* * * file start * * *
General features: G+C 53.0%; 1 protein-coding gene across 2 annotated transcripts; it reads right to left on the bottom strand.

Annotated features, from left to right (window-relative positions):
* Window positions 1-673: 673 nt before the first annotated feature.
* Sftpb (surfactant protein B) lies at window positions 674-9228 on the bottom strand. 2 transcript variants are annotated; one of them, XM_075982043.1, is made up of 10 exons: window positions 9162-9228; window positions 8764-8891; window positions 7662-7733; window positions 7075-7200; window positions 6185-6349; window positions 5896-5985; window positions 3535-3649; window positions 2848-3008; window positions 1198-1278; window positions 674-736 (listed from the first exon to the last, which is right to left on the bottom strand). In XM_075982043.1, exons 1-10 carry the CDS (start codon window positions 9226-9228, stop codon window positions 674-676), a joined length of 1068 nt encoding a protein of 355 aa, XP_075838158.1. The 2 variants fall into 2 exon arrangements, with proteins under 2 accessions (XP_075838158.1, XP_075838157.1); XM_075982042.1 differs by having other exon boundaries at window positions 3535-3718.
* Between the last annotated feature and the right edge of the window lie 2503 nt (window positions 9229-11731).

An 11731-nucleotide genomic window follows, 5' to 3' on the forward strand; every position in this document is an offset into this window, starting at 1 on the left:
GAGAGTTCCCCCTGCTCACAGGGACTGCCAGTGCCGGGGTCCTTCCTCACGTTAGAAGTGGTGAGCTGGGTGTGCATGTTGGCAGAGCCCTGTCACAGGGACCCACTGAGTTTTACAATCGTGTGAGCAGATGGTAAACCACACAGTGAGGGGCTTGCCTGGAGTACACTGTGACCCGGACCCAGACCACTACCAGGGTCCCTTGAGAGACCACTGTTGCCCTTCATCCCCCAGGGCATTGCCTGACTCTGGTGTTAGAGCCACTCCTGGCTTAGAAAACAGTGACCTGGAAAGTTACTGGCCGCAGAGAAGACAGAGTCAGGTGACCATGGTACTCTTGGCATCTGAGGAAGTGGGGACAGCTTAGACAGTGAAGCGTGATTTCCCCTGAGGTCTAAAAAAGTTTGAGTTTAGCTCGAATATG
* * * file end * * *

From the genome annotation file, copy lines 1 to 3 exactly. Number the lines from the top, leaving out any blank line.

General features: G+C 53.0%; 1 protein-coding gene across 2 annotated transcripts; it reads right to left on the bottom strand.

Annotated features, from left to right (window-relative positions):
* Window positions 1-673: 673 nt before the first annotated feature.